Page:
5 Ways to Slow your Day

slow your day

Not in his goals, but in his transitions, man is great.

Ralph Waldo Emerson

Many of us rush through our day without ever thinking of how we got from one place to the next.  We focus on our end point, not on our transitions, and the result is that we lose a big chunk of time! No wonder we feel stressed!

Stop doing that.

Think about all the daily transitions you make — between meetings, errands, places.  Do you ever pay attention?  Why should you?  How do you go about it?  Can you learn to move slowly about your day?

1. Getting up in the Morning

The alarm goes off.  You hit snooze 3 or 4 times, and perhaps even swear at the clock.  (okay, maybe that’s just me).  You finally drag your lazy ass out of bed.

Holy cow. What a horrible way to start the day.

My favourite Buddhist monk (come on, we all have one!), Thich Nhat Hanh, says to smile every day as soon as you wake up.  It sets the tone for the day.  Sure, it feels silly, but who cares?

Or perhaps roll out of bed and do some simple stretching.  Signal to your body that you are about to transition into your day. Signal to your mind that you own the day and it’s going to be a great one.   It doesn’t take much time, but make that transition count.

2. Work

You move from meeting to meeting.  Do you take time to absorb what happened in the first one before heading to the next?  Often times, our workdays all blur together and we have to take time at the end of the day to review everything. But what if we allowed ourselves 5, 10, even 15 minutes between each meeting?  What if we made it part of our schedule and blocked it out in our calendars?  What if we… dare I say it … scheduled a meeting for 15 minutes PAST the hour?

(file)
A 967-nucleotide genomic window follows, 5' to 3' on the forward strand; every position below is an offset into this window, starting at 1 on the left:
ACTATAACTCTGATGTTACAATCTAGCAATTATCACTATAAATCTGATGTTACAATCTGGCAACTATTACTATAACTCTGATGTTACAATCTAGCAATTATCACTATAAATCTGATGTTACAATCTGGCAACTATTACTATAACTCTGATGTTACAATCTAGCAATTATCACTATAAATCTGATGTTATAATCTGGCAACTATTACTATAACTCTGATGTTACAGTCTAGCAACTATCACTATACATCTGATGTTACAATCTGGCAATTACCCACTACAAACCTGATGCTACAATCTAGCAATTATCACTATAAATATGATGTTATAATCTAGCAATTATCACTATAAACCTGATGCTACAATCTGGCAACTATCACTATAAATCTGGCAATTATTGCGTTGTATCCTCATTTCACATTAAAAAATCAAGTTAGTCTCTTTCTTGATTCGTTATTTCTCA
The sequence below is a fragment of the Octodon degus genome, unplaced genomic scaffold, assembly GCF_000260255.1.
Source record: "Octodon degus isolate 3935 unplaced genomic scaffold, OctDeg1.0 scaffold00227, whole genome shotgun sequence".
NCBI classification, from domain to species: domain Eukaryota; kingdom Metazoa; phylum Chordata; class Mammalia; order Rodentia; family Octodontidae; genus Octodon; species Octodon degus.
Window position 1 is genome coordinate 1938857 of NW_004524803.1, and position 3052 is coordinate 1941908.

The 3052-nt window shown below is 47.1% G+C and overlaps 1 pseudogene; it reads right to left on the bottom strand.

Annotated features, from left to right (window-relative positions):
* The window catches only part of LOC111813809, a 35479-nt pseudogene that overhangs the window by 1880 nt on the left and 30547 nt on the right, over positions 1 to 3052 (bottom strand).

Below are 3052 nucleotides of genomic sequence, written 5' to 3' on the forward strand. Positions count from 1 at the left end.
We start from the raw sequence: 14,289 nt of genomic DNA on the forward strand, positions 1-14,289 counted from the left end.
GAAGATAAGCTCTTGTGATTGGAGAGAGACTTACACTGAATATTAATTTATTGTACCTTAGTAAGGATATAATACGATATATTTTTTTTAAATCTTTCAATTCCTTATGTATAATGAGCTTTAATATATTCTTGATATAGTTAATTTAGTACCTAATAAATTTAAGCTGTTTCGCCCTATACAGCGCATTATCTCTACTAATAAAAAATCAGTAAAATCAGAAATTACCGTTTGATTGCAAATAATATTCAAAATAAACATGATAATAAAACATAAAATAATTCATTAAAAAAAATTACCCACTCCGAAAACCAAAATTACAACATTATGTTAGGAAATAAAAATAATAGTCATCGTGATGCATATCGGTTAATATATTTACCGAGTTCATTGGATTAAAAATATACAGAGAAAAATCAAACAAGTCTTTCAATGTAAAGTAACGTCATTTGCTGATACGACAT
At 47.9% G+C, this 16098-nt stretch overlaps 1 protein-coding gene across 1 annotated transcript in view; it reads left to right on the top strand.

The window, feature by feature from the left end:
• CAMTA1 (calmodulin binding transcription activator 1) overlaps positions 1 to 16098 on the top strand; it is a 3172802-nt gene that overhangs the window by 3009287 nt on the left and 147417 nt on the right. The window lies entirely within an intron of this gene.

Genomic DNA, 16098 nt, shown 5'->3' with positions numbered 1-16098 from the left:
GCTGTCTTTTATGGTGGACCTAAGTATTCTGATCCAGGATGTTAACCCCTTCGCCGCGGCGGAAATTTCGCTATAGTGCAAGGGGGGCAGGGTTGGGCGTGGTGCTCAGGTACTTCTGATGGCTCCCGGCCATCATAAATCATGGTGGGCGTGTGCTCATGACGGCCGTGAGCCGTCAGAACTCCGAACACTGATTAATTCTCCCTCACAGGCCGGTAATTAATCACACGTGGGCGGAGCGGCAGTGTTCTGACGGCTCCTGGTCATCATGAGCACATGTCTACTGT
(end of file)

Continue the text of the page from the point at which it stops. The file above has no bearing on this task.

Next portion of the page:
What?  Who does that?

You.  Because you would give yourself a chance to stop, take 5 deep breaths, make a few notes, and regroup before moving on.

3. Home

You get home at night and you rush from chore to chore, or activity to activity.  It’s always about the next thing, and generally we’re guided by how much we can fit into a single day.  Transitions are frustrating, because they are seen as a waste of time.  Time better spent on an activity or errand rather than on moving from one thing to the next.

Not true.

Give the family a few minutes on their own while you take some time for yourself.  Take 5 deep breaths, be grateful, and move forward.  Stop multi-tasking and think about single-tasking.  Take one thing at a time, and at the end of each, pause.  The more space you can create in your day, the more meaningful everything will become.

4. Car

How often are you on auto-pilot in the car?  I can’t count the number of times I’m following a car, for instance (let’s say a white car), and I notice its license plate, or perhaps its bumper sticker that says “I used to be cool.”  I start thinking about all the ways that I used to be cool, then all of a sudden I realize that I’m following a honking SUV.  I think, “what happened to the white car?  Did it turn? Is it up ahead?”  And for 5 minutes I’m thinking about this white car and I worry that I didn’t even register what happened right in front of me.